new2espresso

#8: Post by new2espresso »

Source for 3 day survival -https://abcnews.go.com/Health/covid19-d ... d=69569397

And yes we wait 2-3 hours after a patient leaves the er room before we ask our housekeeping staff to go in.
Kind regards,
Karan

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bluesman

#9: Post by bluesman »

forgetcolor wrote:As I just submitted an order for beans in an attempt to stave off potential shortages during this crazy time, it got me wondering... 1) could coffee beans themselves house the virus (transferred from employees during roasting/packing, for example?), and 2) would the grinding/brewing process kill it if it did?

These may not be answerable by anyone here, but I thought we might have a microbiologist among us who could engage in informed speculation.
I'm just a surgeon, but I oversaw the process improvement department of a multi campus 1000+ bed medical center for about 15 years. I was also the physician who oversaw Supply Chain Mgt, so I was part of the evaluation of every surface disinfectant etc that we bought.

First, you won't get Covid-19 disease from eating or drinking a viral particle in your espresso unless it somehow survives being bathed in boiling water before floating to the surface of the food or beverage and manages to jump intact into your airway from your mouth. I believe that the only "practical" risk from beans is if you lick them all, handle them all shortly before putting a finger in your eyes, nose or mouth, or if you shove the beans into one of these places. This is a very remote possibility, as I see it.

Water over 180F will kill most viruses. I can't find a study showing that it kills Covid-19, but it is known to kill other coronaviruses so the likelihood is high that brewing espresso will inactivate it if it somehow gets on your beans.

Unless your grinder cuts down to 0.1 microns, it won't affect virus particles. They're the ultimate fines :D But once the dose is ground, a viral particle within it makes a needle in a haystack look like the Empire State Building. So it's not likely to get out of the basket and into your nose.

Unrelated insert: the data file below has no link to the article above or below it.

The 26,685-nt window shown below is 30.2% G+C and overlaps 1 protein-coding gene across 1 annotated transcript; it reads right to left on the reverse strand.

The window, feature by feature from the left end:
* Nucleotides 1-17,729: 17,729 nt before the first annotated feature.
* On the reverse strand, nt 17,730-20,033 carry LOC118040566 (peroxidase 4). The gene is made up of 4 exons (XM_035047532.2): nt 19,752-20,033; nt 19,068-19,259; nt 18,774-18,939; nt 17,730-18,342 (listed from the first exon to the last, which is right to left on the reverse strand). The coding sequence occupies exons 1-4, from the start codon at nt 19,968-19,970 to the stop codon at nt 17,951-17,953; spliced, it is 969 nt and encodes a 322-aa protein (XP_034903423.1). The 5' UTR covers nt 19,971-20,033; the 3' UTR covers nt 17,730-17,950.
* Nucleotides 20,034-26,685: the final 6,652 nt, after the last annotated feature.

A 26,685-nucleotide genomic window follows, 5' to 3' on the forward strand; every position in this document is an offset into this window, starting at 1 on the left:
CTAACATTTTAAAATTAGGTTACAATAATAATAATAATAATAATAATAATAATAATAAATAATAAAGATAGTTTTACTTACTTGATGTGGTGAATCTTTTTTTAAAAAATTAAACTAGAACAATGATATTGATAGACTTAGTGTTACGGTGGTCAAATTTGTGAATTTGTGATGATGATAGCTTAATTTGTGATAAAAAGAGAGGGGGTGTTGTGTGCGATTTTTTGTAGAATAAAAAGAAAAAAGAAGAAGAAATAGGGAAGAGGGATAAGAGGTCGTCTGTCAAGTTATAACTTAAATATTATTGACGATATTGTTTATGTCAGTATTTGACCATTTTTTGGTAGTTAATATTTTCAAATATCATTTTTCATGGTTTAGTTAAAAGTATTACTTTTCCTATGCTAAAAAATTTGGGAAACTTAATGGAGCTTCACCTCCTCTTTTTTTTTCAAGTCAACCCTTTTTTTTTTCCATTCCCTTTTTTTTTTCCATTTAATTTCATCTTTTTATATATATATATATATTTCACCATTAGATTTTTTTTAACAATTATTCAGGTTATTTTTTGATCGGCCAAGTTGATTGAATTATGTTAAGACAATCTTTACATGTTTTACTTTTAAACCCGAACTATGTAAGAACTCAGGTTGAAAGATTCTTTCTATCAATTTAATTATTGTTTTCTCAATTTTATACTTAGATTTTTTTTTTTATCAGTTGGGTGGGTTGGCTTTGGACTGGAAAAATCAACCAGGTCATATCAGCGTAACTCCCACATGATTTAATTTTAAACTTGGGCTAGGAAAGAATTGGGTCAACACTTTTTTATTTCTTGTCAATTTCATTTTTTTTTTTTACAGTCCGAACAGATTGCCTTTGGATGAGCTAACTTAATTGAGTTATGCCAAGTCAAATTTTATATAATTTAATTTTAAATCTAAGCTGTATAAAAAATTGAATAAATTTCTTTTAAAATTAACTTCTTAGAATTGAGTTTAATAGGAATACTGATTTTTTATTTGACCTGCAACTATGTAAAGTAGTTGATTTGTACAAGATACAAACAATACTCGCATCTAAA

There are no data on surface-specific survival of coronavirus beyond a few quick studies. One showed a 4 hour survival on copper, another showed up to 3 days on other metal surfaces. A few have claimed to support a 14 day survival time on some surfaces. The simple truth is that no one knows yet.

For me, the beans are truly low risk. But each of us has to make his or her own decision.......and live with it.
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emradguy
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#10: Post by emradguy » replying to bluesman »

Ditto! Getting COVID-19 from coffee beans is the least of my worries. To me, it's the same risk as receiving any other package. Now, I did cancel my family Spring Break vacation. You are most at risk when in close proximity to other people. If they're coughing, you need to be at least 6 feet away.

Background: emergency room radiologist physician for nearly 20 years, member of regional emergency task force, including infectious disease response unit, director of disaster preparedness for my department and on hospital system disaster team, assistant chief of service.